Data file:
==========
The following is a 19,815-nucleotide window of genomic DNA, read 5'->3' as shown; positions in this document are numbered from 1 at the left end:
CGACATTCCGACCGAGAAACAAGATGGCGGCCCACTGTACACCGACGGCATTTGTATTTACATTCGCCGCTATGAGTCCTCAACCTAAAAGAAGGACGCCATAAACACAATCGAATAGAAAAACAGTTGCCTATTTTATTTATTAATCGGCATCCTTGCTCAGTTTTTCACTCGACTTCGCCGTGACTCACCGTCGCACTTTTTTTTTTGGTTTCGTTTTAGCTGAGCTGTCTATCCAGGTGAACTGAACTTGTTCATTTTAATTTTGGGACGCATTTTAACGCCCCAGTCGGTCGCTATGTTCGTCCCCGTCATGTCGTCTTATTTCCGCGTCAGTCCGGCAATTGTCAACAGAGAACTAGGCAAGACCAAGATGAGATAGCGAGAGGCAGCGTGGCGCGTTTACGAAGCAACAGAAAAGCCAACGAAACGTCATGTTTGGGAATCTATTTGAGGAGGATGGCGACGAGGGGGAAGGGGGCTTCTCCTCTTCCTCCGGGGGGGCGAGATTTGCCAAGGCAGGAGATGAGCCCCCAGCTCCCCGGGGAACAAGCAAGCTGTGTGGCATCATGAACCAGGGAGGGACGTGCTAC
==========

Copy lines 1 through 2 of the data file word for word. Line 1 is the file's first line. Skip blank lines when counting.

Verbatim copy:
The following is a 19,815-nucleotide window of genomic DNA, read 5'->3' as shown; positions in this document are numbered from 1 at the left end:
CGACATTCCGACCGAGAAACAAGATGGCGGCCCACTGTACACCGACGGCATTTGTATTTACATTCGCCGCTATGAGTCCTCAACCTAAAAGAAGGACGCCATAAACACAATCGAATAGAAAAACAGTTGCCTATTTTATTTATTAATCGGCATCCTTGCTCAGTTTTTCACTCGACTTCGCCGTGACTCACCGTCGCACTTTTTTTTTTGGTTTCGTTTTAGCTGAGCTGTCTATCCAGGTGAACTGAACTTGTTCATTTTAATTTTGGGACGCATTTTAACGCCCCAGTCGGTCGCTATGTTCGTCCCCGTCATGTCGTCTTATTTCCGCGTCAGTCCGGCAATTGTCAACAGAGAACTAGGCAAGACCAAGATGAGATAGCGAGAGGCAGCGTGGCGCGTTTACGAAGCAACAGAAAAGCCAACGAAACGTCATGTTTGGGAATCTATTTGAGGAGGATGGCGACGAGGGGGAAGGGGGCTTCTCCTCTTCCTCCGGGGGGGCGAGATTTGCCAAGGCAGGAGATGAGCCCCCAGCTCCCCGGGGAACAAGCAAGCTGTGTGGCATCATGAACCAGGGAGGGACGTGCTAC